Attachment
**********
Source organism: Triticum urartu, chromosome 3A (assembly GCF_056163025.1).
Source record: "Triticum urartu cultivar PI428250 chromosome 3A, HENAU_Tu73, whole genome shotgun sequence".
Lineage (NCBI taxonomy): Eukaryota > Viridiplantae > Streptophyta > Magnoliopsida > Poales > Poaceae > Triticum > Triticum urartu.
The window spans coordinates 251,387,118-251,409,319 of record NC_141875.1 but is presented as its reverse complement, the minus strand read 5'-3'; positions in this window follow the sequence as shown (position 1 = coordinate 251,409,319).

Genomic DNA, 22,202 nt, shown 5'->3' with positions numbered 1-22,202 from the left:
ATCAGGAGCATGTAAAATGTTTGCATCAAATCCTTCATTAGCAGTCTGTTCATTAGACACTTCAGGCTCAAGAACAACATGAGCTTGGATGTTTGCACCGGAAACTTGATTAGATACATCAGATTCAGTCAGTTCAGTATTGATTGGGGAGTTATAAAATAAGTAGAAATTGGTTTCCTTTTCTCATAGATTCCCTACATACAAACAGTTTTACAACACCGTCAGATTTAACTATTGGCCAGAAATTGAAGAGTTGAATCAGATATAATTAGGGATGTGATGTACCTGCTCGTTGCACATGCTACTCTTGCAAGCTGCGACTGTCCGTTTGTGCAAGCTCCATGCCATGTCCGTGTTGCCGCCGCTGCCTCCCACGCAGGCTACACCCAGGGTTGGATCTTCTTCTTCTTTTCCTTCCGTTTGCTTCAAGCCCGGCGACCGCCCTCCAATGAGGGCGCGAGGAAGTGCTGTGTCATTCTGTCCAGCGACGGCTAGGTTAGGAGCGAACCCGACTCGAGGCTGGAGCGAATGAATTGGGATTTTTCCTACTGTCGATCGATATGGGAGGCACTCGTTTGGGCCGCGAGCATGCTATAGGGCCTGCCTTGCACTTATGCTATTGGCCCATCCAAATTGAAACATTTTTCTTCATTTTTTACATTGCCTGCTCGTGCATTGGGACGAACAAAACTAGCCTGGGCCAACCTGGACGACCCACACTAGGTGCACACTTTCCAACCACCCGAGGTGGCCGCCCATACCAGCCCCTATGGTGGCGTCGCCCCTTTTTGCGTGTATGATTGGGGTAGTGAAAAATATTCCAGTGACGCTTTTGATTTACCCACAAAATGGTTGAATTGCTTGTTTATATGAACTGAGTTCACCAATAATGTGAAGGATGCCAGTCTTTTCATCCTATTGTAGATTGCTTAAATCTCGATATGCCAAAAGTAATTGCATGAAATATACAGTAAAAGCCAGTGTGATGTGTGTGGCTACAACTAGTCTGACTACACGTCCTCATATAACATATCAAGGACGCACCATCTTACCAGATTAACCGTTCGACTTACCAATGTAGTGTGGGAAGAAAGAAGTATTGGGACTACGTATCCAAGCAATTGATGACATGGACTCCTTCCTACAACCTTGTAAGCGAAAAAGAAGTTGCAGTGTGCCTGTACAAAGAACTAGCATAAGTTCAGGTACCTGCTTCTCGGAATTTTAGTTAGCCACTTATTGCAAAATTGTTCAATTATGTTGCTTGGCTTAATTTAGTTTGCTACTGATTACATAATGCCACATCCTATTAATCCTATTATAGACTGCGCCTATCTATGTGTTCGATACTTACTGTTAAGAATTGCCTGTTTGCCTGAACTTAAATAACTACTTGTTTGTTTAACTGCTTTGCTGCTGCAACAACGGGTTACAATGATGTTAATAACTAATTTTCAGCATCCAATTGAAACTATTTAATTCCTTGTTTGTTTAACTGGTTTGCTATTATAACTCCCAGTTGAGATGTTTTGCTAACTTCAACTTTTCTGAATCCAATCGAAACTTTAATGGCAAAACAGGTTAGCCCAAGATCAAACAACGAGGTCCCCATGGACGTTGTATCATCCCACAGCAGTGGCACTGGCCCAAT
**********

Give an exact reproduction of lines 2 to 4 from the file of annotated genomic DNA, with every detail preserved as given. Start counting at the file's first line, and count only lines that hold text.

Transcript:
Source record: "Triticum urartu cultivar PI428250 chromosome 3A, HENAU_Tu73, whole genome shotgun sequence".
Lineage (NCBI taxonomy): Eukaryota > Viridiplantae > Streptophyta > Magnoliopsida > Poales > Poaceae > Triticum > Triticum urartu.
The window spans coordinates 251,387,118-251,409,319 of record NC_141875.1 but is presented as its reverse complement, the minus strand read 5'-3'; positions in this window follow the sequence as shown (position 1 = coordinate 251,409,319).